'It's not OK': First Nations hockey team fights racism with unity
The players will be wearing new jerseys with anti-racism slogans for this weekend's tournament
When players from the First Nations Elite hockey program take to the ice in Pierrefonds this weekend for the AAA Montreal Meltdown Hockey Tournament, they'll be making a fashion statement — all to fight racism.
Their brand new red jerseys were made just for this tournament. They have the slogan "#ItsNotOK" written across the back. The bottom of the jersey has a bold, red bar across the word "racism."
"I called them 'Fight The Racism Elites,' said Tommy H.J. Neeposh, as his team warmed up for the Montreal Meltdown Hockey Tournament at Sportplexe Pierrefonds.
Neeposh is the manager of the First Nations Elite hockey program, which is made up of Cree and Algonquin players from Quebec, Ontario and Nova Scotia.
His bantam and midget AAA teams are each made up of Indigenous and white players.
"They're going to gel together as one team, as one family, one community. It doesn't matter the race. You just [have to] love the game of hockey," says Neeposh.
The new jerseys are a way to combat a difficult experience that took place last year in Quebec City.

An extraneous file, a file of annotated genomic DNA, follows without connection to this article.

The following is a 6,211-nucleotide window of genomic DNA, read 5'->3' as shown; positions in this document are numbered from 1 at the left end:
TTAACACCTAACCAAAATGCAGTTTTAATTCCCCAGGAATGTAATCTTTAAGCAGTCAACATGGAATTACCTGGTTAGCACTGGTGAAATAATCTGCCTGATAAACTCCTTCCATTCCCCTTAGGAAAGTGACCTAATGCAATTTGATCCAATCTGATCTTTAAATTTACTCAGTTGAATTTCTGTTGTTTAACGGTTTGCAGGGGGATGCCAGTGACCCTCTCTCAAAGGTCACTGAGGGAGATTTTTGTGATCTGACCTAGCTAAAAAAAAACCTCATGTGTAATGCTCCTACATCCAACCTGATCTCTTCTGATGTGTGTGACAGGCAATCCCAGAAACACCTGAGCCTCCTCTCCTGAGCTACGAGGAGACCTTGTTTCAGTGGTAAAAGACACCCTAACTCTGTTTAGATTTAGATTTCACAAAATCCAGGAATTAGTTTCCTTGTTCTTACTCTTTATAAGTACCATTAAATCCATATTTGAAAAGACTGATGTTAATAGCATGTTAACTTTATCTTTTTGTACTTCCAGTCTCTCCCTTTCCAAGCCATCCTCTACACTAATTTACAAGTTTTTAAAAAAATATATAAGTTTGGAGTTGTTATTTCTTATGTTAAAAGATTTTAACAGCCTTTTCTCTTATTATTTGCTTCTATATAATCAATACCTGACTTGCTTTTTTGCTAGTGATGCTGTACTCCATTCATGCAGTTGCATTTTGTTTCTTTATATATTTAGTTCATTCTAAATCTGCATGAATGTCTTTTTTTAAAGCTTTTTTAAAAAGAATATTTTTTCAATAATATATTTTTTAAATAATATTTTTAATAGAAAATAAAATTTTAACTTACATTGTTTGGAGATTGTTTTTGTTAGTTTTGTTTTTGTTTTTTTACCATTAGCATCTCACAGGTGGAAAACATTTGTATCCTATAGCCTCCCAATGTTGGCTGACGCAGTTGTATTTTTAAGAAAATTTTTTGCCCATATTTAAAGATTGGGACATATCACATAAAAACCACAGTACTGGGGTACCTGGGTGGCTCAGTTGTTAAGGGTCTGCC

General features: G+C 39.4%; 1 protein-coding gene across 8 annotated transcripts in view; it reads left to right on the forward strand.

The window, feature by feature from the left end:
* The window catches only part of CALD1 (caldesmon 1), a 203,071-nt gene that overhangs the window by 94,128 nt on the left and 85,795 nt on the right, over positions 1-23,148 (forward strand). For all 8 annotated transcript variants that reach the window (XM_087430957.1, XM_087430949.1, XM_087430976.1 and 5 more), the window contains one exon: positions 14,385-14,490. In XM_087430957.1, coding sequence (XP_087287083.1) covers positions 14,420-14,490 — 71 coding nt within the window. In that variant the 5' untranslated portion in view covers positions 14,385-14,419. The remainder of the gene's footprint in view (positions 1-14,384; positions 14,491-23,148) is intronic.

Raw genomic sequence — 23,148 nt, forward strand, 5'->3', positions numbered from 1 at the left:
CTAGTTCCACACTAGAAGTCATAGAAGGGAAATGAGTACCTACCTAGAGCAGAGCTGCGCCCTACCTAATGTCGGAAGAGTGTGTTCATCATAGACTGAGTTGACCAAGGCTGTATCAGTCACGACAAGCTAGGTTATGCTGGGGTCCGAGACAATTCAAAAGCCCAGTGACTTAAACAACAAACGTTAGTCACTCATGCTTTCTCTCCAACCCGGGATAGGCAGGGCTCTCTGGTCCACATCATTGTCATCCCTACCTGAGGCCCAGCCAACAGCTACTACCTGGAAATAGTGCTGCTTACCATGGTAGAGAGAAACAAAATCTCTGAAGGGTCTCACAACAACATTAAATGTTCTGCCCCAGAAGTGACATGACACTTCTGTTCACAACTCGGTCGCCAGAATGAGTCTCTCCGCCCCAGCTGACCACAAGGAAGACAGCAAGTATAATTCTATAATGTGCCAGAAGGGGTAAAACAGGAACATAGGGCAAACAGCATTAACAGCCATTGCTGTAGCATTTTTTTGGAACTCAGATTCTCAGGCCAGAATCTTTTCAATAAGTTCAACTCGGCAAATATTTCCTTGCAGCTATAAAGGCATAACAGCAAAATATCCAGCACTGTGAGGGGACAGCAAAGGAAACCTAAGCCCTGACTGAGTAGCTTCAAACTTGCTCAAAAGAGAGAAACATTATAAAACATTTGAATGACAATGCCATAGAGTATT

The First Nations Elite players weren't made to feel so welcome at The Coupe Challenge Quebec, where they were taunted and subjected to racial slurs.
Parents, coaches and players recounted how they were called "savages," told to "go home" and listened to the arena DJ play powwow music over the PA system.
"Everybody kept looking at me, I felt like I was famous or something -- and then it felt uncomfortable. The first game they called us savages. We tried to talk to the organizers but they didn't do anything," recalls player Tyshawn Neeposh, 14.
"I felt disgusted to be called a savage…. I didn't feel comfortable to play hockey anymore."
This year's strategy was to build a multicultural team, specifically for this weekend's strategy.
It's time to put an end to racism," said assistant coach Willie Ottereyes. These kids have feelings and we should guide them towards a better path and healthier path."
Tyshawn Neeposh is proud to play on the team.
"I feel like we have to stop this, the racism and everything. So we decided to put together a team of half French guys and half Crees just to show that we have respect for each other. We get along on the ice and off."
Maxim Audet, a 14-year-old goalie from Abitibi, didn't hesitate to join when he got the call.
"Initially I was the only white guy on the team," said Audet. "The chemistry is good … I'm having fun."
Now that their jerseys are ready, so are the players. Colton McIntosh, 14, says he and his teammates are just all looking forward to playing hockey -- together.
"We're going to win it."